But now, with the upcoming WLT Agents Conference less than two weeks away, this novelist wants to know if he should invest the $390 in attending the Friday-Sunday meeting. This is a good conference, especially if your budget is limited and you live in Austin, like we do.

Are you ready? One thing you’ll gather from the Writer’s League of Texas Agents Conference is knowledge of how publishing works. I don’t know how much time they’ll give to self-publishing. SelfPub is so mainstream now that major bestseller lists now include SelfPub titles. And major publishers have imprints dedicated to it.

Knowing about the process of publishing — that’s something you might be about to learn in a thorough writing group. Here’s the basics on how to handle an agent opportunity. You must have finished your book, truly, if it’s fiction.

  • You polish your book.
  • You write a meaty summary (synopsis).
  • You condense that into the back-cover copy three paragraphs, which becomes the most serious part of your query letter.
  • Finally, you pitch — to an agent in person, if you’ve paid your $400 to attend.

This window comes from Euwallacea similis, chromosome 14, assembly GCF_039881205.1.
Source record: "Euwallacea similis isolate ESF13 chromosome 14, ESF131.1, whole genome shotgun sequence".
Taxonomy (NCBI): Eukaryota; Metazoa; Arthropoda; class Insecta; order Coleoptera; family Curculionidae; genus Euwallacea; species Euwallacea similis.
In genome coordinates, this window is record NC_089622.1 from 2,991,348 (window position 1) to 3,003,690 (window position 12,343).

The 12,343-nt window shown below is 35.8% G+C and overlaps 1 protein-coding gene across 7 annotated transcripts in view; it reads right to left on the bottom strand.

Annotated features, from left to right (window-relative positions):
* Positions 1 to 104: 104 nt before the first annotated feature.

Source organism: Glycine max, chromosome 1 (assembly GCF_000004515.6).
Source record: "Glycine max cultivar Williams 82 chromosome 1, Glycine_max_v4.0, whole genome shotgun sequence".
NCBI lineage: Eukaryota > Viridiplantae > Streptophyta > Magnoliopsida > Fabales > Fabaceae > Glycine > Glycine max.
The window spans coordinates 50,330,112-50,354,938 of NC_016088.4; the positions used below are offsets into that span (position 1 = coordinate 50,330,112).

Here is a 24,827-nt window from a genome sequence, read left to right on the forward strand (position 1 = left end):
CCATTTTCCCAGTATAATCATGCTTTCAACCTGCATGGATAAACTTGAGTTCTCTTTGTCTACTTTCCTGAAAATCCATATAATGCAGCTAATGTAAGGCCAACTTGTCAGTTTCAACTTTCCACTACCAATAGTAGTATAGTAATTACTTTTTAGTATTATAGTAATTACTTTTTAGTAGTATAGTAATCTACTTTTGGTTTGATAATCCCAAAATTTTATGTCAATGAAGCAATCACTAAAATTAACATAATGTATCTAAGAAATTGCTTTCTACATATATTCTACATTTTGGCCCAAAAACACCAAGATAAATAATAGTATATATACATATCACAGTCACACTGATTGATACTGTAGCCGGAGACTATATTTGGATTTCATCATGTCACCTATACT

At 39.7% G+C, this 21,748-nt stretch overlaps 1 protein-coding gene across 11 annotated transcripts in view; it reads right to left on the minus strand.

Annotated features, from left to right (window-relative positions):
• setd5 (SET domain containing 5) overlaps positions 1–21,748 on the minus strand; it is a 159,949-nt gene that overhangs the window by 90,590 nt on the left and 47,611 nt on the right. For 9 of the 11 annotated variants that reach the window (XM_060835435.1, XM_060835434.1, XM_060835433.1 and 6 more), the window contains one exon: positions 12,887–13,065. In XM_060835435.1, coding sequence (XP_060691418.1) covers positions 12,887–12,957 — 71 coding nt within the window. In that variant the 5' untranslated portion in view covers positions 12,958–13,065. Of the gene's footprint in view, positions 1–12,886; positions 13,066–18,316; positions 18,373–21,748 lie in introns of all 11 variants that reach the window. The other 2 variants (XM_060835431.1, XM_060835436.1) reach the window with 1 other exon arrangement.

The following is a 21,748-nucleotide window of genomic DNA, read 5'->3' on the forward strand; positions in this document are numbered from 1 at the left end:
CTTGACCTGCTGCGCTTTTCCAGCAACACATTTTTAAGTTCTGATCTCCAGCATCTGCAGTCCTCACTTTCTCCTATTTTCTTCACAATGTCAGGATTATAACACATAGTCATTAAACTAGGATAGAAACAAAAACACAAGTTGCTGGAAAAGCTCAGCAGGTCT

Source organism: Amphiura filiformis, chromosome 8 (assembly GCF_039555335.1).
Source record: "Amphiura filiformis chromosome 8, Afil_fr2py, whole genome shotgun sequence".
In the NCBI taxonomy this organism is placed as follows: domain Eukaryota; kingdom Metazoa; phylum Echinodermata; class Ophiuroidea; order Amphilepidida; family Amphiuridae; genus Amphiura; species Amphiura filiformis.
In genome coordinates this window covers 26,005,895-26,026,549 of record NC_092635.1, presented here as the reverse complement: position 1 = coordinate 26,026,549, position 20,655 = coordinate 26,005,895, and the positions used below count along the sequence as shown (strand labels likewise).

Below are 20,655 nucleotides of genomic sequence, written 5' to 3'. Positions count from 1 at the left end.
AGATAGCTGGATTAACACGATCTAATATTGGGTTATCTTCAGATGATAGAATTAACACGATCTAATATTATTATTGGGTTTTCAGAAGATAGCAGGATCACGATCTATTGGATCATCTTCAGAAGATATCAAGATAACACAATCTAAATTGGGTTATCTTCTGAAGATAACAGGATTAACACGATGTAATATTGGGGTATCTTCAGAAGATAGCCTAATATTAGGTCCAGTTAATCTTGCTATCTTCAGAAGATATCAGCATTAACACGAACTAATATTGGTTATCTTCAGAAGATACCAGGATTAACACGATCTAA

If you’re not quite prepared to pitch, it will be worthwhile to find someplace to practice. In our Workshop group, we can pitch to one another. This is a rehearsal kind of thing. No matter how much you dislike giving the sizzle of the story in a conversation, it’s crucial to getting an agent. They need to have the sizzle to get a publishing house to read your book.

There’s a “how to pitch” pre-conference meeting that always sells out at the Agents show. It’s often full of people who have not pitched before. In my opinion, it takes a special kind of writer-performer to make changes to improve their pitch, just 24 hours before they need to start making it.

And you begin to pitch your book as soon as you register and walk into the conference hotel. “What’s your book about?” is the icebreaker question. Or even better, “tell me about your book.” Always lead with a character if you can when you answer. As humans, we care the most about people.

We create art to make meaning from our lives. The meaning comes from experiencing what people in your story go through, in person, in scene. Lead with people in trouble in your pitch, meeting a crisis that will change their lives every day going forward.